s
  • Planetary system
    Planetary system
    A planetary system consists of the various non-stellar objects orbiting a star such as planets, dwarf planets , asteroids, meteoroids, comets, and cosmic dust...

    s
  • Star system
    Star system
    A star system or stellar system is a small number of stars which orbit each other, bound by gravitational attraction. A large number of stars bound by gravitation is generally called a star cluster or galaxy, although, broadly speaking, they are also star systems.-Binary star systems:A stellar...

    s
    • Single star systems
      Star
      A star is a massive, luminous sphere of plasma held together by gravity. At the end of its lifetime, a star can also contain a proportion of degenerate matter. The nearest star to Earth is the Sun, which is the source of most of the energy on Earth...

      • Solar system
        Solar System
        The Solar System consists of the Sun and the astronomical objects gravitationally bound in orbit around it, all of which formed from the collapse of a giant molecular cloud approximately 4.6 billion years ago. The vast majority of the system's mass is in the Sun...

    • Multiple star systems
      Star system
      A star system or stellar system is a small number of stars which orbit each other, bound by gravitational attraction. A large number of stars bound by gravitation is generally called a star cluster or galaxy, although, broadly speaking, they are also star systems.-Binary star systems:A stellar...

      • Binary star
        Binary star
        A binary star is a star system consisting of two stars orbiting around their common center of mass. The brighter star is called the primary and the other is its companion star, comes, or secondary...

        s
        • Observation method:
          • Optical binaries
          • Visual binaries
          • Astrometric binaries
          • Spectroscopic binaries
          • Eclipsing binaries
        • Close binaries
          • Detached binaries
          • Semidetached binaries
          • Contact binaries
            Contact binary
            In astronomy, a contact binary is a binary star system whose component stars are so close that they touch each other or have merged to share their gaseous envelopes. A binary system whose stars share an envelope may also be called an overcontact binary...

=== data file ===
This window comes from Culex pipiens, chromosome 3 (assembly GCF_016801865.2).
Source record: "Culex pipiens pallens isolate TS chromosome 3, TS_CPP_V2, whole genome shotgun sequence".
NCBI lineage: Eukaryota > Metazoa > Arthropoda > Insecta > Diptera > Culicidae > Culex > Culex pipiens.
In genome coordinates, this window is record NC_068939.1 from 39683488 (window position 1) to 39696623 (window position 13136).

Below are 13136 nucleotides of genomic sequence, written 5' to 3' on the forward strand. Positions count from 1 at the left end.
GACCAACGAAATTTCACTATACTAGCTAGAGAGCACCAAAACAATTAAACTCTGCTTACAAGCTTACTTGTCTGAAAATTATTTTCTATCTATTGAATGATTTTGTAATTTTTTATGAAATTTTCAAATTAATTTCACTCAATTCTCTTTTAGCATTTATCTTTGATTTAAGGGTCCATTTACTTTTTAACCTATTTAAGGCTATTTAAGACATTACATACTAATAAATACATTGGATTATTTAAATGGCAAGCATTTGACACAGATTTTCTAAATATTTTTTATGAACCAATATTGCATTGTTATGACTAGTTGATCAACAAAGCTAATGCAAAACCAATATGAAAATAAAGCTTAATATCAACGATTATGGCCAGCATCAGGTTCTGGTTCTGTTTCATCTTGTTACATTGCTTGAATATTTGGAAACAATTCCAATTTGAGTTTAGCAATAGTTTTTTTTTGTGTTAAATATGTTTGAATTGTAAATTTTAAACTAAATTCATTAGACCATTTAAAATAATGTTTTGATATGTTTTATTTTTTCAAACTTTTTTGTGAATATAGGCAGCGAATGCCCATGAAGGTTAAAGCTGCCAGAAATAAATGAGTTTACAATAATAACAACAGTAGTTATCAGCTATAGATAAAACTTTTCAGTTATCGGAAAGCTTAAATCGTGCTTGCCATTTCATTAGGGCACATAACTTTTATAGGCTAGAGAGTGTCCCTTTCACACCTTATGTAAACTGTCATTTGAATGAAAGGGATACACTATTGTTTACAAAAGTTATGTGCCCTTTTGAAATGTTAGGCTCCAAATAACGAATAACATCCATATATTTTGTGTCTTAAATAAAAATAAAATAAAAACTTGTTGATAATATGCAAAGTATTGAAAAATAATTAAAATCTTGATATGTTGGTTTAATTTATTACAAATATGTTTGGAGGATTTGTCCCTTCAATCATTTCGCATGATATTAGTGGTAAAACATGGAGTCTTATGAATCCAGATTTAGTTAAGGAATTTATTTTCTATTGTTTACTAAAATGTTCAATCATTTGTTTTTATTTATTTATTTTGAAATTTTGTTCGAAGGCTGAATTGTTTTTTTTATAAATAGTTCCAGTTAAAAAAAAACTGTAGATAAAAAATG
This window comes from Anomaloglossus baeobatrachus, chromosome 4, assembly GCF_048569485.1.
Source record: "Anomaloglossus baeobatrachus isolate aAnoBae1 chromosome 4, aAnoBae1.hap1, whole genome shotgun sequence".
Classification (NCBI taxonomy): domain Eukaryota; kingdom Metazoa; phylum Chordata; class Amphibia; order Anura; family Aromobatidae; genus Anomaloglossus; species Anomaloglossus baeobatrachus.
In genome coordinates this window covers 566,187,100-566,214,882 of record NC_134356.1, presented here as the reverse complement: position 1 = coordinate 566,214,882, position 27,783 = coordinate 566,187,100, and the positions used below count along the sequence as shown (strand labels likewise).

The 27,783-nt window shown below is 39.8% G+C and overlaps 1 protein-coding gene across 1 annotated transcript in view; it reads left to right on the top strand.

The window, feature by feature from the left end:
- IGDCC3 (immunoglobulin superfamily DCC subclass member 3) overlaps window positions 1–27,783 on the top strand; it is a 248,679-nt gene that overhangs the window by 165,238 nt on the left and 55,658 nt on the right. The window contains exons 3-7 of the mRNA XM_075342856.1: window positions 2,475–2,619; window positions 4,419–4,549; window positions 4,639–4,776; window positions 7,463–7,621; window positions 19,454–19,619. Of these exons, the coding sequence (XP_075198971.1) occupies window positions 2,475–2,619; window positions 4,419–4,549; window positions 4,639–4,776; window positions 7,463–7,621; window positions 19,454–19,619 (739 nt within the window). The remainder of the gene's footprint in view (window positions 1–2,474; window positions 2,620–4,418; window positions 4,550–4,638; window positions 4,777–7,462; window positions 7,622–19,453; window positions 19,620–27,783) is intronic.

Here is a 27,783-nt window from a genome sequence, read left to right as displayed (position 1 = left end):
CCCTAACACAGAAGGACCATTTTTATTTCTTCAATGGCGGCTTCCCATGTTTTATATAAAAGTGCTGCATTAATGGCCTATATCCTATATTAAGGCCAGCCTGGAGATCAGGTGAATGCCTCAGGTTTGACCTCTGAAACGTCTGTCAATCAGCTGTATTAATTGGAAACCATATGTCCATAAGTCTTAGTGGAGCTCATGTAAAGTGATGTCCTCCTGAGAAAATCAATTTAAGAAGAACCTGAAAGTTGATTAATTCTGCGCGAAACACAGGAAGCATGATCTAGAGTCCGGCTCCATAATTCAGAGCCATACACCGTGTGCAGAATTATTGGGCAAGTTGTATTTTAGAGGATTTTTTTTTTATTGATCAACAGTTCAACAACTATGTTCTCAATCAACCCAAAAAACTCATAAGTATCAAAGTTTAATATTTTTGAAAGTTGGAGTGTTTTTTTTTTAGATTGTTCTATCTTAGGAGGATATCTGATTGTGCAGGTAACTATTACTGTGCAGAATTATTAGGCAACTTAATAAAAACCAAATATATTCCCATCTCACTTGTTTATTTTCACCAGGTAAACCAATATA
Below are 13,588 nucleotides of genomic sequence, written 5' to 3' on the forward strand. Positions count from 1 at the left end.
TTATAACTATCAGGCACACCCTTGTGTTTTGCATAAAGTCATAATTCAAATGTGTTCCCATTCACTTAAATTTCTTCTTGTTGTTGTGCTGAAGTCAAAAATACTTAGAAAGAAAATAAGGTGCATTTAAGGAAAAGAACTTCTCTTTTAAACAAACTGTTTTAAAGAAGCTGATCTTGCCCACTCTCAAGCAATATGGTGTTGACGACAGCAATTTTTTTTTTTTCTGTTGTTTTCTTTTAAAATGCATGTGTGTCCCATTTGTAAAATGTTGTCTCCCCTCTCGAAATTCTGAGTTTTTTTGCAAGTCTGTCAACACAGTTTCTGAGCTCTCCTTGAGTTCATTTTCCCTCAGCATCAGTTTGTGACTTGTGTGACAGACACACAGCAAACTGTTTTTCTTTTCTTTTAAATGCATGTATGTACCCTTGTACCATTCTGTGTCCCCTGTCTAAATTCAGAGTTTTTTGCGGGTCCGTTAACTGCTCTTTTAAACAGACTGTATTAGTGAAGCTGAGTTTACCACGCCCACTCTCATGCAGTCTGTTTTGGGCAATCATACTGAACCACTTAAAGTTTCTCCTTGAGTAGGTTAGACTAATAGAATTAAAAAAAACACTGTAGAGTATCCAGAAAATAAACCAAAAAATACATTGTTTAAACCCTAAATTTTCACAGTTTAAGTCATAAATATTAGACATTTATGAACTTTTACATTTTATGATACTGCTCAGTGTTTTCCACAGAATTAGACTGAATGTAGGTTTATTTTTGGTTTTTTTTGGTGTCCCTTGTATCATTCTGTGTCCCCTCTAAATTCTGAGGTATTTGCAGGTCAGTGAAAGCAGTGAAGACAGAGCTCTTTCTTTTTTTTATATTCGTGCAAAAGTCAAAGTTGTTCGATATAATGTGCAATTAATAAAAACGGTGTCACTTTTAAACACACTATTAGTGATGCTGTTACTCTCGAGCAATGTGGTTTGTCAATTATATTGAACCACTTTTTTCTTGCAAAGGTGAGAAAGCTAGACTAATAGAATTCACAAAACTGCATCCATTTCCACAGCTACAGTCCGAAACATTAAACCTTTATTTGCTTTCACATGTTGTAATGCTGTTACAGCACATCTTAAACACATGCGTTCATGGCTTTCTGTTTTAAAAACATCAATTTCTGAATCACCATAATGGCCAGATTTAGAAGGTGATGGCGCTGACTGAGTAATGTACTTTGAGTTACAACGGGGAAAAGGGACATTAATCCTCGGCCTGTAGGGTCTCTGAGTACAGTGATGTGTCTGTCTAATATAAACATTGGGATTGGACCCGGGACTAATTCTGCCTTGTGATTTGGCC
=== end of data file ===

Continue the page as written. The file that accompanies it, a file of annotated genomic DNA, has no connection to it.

• Unresolved binaries
        • X-ray binaries
          X-ray binary
          X-ray binaries are a class of binary stars that are luminous in X-rays.The X-rays are produced by matter falling from one component, called the donor to the other component, called the accretor, which is compact: a white dwarf, neutron star, or black hole.The infalling matter releases...

        • X-ray burster
          X-ray burster
          X-ray bursters are one class of X-ray binary stars exhibiting periodic and rapid increases in luminosity peaked in the X-ray regime of the electromagnetic spectrum...

          s
      • Triple star systems
  • Stellar groupings
    • Star cluster
      Star cluster
      Star clusters or star clouds are groups of stars. Two types of star clusters can be distinguished: globular clusters are tight groups of hundreds of thousands of very old stars which are gravitationally bound, while open clusters, more loosely clustered groups of stars, generally contain less than...

      s
      • Stellar associations
      • Open cluster
        Open cluster
        An open cluster is a group of up to a few thousand stars that were formed from the same giant molecular cloud and have roughly the same age. More than 1,100 open clusters have been discovered within the Milky Way Galaxy, and many more are thought to exist...

        s
      • Globular cluster
        Globular cluster